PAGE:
This is calculated using distance assumptions to end destinations based on our origin destination analysis that equates to 10 million kilometres per year.

"This could be higher if you assume trucks are travelling greater distances to/from the port in the future as industrial lands move west," the spokesperson says.

"Patrick currently handles a large volume of rail based containers and is focused on growing and optimising our rail offering," Patrick CEO Michael Jovicic says. 

"NSW Ports’ investment in rail infrastructure will be accompanied by Patrick’s $70 million investment in operating equipment and systems to deliver 1 million TEU capacity.

"Our agreement with NSW Ports will significantly increase our terminal’s rail capacity and enhance productivity and efficiency in container movements at the port."

Work will begin next year and is planned for completion by 2023. Rail operations at Patrick are expected to continue during the construction period. 

The Australian Logistics Council (ALC) has welcomed today’s announcement by NSW Ports that it will invest up to $120 million over the next four years as the first phase of a major effort to enhance on-dock rail infrastructure capacity at Port Botany.

The initial works will commence at the Patrick facility in 2019, but will eventually include all three stevedoring terminals at Port Botany.

"Moving more freight via rail will be essential if Australia is to successfully meet its growing freight task and address road congestion around key port freight facilities," ALC interim CEO Lachlan Benson says.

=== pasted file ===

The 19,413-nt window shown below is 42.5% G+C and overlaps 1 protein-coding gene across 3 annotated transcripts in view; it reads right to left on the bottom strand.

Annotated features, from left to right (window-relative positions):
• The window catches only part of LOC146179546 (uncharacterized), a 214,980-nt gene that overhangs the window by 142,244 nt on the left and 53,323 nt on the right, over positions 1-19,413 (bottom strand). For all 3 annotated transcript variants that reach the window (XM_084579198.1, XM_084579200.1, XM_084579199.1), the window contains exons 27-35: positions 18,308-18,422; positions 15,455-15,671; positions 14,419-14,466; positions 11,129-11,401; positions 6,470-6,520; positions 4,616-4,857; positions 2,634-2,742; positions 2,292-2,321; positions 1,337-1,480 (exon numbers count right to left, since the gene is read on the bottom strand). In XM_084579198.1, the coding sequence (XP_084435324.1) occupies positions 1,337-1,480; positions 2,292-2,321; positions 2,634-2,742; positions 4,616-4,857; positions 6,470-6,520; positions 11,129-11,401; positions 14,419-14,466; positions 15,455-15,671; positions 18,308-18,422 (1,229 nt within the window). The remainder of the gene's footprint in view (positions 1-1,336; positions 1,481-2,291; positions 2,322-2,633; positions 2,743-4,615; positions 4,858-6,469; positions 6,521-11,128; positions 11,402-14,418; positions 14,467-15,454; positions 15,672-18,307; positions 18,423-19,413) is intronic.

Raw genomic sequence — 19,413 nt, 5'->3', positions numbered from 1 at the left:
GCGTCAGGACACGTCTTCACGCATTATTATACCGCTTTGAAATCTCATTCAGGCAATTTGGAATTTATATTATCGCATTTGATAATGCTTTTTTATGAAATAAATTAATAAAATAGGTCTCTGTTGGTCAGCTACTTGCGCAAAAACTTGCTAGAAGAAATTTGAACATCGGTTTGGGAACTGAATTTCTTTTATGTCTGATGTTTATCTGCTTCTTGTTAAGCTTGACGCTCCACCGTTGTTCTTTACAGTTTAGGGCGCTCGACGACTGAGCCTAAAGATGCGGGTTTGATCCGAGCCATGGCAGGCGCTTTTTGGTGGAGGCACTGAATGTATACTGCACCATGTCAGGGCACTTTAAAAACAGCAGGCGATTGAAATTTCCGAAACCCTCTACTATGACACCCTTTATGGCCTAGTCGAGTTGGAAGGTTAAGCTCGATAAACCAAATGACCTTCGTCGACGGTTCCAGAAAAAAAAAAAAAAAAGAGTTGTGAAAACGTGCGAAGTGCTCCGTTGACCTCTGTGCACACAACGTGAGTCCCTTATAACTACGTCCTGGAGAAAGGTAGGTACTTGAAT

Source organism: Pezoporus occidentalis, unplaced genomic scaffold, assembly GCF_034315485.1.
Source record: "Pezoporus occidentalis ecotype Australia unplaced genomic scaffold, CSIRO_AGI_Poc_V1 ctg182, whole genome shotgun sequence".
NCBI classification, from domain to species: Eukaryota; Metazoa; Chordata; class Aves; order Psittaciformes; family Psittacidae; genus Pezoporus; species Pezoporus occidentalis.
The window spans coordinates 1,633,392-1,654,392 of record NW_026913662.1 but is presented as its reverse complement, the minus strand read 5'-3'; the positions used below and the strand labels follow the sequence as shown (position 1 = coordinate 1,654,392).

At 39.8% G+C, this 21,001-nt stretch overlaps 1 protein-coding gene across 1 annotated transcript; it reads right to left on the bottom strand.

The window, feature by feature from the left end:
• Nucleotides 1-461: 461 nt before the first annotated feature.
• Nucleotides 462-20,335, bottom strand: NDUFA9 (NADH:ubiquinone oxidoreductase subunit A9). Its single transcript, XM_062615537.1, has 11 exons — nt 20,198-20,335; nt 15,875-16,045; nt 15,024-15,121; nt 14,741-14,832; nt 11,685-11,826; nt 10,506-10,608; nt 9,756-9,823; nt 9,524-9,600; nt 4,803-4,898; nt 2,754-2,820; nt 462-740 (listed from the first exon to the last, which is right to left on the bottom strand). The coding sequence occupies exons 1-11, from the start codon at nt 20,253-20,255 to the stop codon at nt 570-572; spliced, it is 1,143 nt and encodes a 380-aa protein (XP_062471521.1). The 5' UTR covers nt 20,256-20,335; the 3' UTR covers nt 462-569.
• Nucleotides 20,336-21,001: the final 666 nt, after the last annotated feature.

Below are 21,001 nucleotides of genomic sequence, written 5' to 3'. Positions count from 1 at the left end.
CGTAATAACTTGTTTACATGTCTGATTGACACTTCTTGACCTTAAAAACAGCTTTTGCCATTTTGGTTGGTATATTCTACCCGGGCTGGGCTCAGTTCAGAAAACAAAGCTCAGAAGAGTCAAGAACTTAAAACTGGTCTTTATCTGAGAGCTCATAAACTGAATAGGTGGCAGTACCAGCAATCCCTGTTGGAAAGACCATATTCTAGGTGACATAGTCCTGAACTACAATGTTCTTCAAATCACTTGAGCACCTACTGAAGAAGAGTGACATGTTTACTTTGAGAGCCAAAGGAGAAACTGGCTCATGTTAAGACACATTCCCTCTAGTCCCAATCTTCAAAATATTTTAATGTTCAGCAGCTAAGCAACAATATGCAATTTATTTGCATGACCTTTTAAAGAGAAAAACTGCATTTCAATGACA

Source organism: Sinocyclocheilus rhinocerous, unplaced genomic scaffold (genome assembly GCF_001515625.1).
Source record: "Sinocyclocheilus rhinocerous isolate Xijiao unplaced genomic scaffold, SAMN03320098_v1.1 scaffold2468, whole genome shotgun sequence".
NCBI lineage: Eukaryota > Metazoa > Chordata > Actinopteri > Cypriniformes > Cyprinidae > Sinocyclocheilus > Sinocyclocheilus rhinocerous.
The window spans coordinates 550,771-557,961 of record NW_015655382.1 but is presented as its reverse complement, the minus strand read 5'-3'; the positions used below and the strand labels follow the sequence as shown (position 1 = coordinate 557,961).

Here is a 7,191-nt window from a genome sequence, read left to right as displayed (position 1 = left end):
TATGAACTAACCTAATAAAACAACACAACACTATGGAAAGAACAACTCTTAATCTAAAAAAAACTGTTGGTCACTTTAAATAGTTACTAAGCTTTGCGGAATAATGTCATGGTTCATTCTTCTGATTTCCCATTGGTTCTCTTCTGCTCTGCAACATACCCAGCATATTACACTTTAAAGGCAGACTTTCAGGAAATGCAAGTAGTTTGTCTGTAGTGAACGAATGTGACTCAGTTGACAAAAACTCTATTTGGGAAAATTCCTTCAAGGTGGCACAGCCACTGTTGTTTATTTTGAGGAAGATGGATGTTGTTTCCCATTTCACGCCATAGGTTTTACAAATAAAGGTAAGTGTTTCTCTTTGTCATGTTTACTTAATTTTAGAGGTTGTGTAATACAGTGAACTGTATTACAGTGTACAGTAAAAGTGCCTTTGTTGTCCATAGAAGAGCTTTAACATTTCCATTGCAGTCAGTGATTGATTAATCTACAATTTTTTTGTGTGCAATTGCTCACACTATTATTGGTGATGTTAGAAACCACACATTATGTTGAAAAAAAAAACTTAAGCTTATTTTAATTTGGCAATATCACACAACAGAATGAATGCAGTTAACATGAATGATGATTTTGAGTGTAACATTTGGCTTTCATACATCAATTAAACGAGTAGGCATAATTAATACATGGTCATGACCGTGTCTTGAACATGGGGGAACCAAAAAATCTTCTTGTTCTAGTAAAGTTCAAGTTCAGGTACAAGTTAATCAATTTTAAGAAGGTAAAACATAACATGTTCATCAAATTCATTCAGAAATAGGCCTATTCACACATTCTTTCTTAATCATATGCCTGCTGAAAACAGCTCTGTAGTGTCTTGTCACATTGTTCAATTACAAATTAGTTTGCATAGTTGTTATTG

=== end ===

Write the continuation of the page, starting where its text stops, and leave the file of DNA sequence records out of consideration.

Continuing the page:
"Today’s announcement from NSW Ports should be welcomed by exporters and importers and their supply chain delivery partners alike, as this will allow them to get their goods to market more efficiently.

"The cost savings and efficiencies that will be unlocked by greater on-dock rail capacity will flow right through the supply chain, benefiting both producers and consumers.

"ALC has been a consistent advocate for greater investment in port rail capacity, and was especially pleased by the federal government’s decision to invest $400 million to duplicate the freight rail line at Port Botany and construct a passing loop at Cabramatta.

"Today’s announcement further builds on that investment, and will be a major boost for supply chain efficiency by ensuring that Port Botany is able to cater for the growth in key metropolitan intermodal facilities in Sydney, including the Enfield Intermodal Logistics Centre, the Cooks River Intermodal Terminal and the Moorebank Intermodal Terminal, which is due to come online in 2019.

"These significant investments in port rail capacity, coupled with further work by industry and Government to help increase rail window capacity at Port Botany, will help to ensure the NSW Government is able to meet its target of moving 28 per cent of freight at Port Botany by rail by 2021.

"ALC welcomes today’s announcement as one that will have a positive effect on national supply chain efficiency and safety in the years ahead, and will help deliver on key industry priorities being identified as work continues on developing the National Freight and Supply Chain Strategy."